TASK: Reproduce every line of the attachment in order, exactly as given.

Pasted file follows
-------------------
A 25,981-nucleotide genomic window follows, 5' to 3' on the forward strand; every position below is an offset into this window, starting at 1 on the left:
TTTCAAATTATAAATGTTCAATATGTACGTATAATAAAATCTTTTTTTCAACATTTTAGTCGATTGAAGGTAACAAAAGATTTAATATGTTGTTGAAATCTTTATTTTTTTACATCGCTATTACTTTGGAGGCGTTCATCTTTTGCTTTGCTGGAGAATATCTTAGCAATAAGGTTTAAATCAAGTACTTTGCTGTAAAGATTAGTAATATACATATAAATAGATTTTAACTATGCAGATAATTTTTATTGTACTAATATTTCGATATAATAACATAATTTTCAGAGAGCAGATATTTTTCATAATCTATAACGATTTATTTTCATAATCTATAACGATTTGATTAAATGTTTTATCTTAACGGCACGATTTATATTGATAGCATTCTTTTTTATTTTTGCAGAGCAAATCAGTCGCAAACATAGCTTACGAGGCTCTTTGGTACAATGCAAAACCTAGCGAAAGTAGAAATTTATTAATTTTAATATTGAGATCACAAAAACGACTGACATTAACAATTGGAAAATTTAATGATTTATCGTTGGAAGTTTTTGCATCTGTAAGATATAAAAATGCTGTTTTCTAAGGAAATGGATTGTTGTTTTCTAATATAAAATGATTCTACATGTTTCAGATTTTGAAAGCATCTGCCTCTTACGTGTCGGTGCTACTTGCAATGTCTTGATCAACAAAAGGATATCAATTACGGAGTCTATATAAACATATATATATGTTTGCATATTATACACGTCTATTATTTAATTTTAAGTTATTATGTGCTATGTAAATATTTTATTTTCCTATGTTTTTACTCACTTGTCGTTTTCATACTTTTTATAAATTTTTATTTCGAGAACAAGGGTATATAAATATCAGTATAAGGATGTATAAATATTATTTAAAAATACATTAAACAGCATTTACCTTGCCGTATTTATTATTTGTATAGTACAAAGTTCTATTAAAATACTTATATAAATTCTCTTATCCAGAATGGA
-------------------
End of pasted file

A 25,981-nucleotide genomic window follows, 5' to 3' on the forward strand; every position below is an offset into this window, starting at 1 on the left:
TTTCAAATTATAAATGTTCAATATGTACGTATAATAAAATCTTTTTTTCAACATTTTAGTCGATTGAAGGTAACAAAAGATTTAATATGTTGTTGAAATCTTTATTTTTTTACATCGCTATTACTTTGGAGGCGTTCATCTTTTGCTTTGCTGGAGAATATCTTAGCAATAAGGTTTAAATCAAGTACTTTGCTGTAAAGATTAGTAATATACATATAAATAGATTTTAACTATGCAGATAATTTTTATTGTACTAATATTTCGATATAATAACATAATTTTCAGAGAGCAGATATTTTTCATAATCTATAACGATTTATTTTCATAATCTATAACGATTTGATTAAATGTTTTATCTTAACGGCACGATTTATATTGATAGCATTCTTTTTTATTTTTGCAGAGCAAATCAGTCGCAAACATAGCTTACGAGGCTCTTTGGTACAATGCAAAACCTAGCGAAAGTAGAAATTTATTAATTTTAATATTGAGATCACAAAAACGACTGACATTAACAATTGGAAAATTTAATGATTTATCGTTGGAAGTTTTTGCATCTGTAAGATATAAAAATGCTGTTTTCTAAGGAAATGGATTGTTGTTTTCTAATATAAAATGATTCTACATGTTTCAGATTTTGAAAGCATCTGCCTCTTACGTGTCGGTGCTACTTGCAATGTCTTGATCAACAAAAGGATATCAATTACGGAGTCTATATAAACATATATATATGTTTGCATATTATACACGTCTATTATTTAATTTTAAGTTATTATGTGCTATGTAAATATTTTATTTTCCTATGTTTTTACTCACTTGTCGTTTTCATACTTTTTATAAATTTTTATTTCGAGAACAAGGGTATATAAATATCAGTATAAGGATGTATAAATATTATTTAAAAATACATTAAACAGCATTTACCTTGCCGTATTTATTATTTGTATAGTACAAAGTTCTATTAAAATACTTATATAAATTCTCTTATCCAGAATGGA